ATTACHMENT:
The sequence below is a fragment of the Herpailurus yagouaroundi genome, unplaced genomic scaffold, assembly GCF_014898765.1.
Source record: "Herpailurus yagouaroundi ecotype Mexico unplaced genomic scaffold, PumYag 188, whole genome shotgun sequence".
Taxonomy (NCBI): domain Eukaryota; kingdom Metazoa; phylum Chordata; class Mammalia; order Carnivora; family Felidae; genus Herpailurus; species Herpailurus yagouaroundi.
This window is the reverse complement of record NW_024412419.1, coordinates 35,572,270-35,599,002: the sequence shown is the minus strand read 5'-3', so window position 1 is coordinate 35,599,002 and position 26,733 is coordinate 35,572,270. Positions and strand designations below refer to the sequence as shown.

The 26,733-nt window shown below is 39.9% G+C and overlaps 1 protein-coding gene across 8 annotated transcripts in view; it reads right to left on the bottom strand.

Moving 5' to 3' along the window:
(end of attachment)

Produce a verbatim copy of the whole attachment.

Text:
The sequence below is a fragment of the Herpailurus yagouaroundi genome, unplaced genomic scaffold, assembly GCF_014898765.1.
Source record: "Herpailurus yagouaroundi ecotype Mexico unplaced genomic scaffold, PumYag 188, whole genome shotgun sequence".
Taxonomy (NCBI): domain Eukaryota; kingdom Metazoa; phylum Chordata; class Mammalia; order Carnivora; family Felidae; genus Herpailurus; species Herpailurus yagouaroundi.
This window is the reverse complement of record NW_024412419.1, coordinates 35,572,270-35,599,002: the sequence shown is the minus strand read 5'-3', so window position 1 is coordinate 35,599,002 and position 26,733 is coordinate 35,572,270. Positions and strand designations below refer to the sequence as shown.

The 26,733-nt window shown below is 39.9% G+C and overlaps 1 protein-coding gene across 8 annotated transcripts in view; it reads right to left on the bottom strand.

Moving 5' to 3' along the window: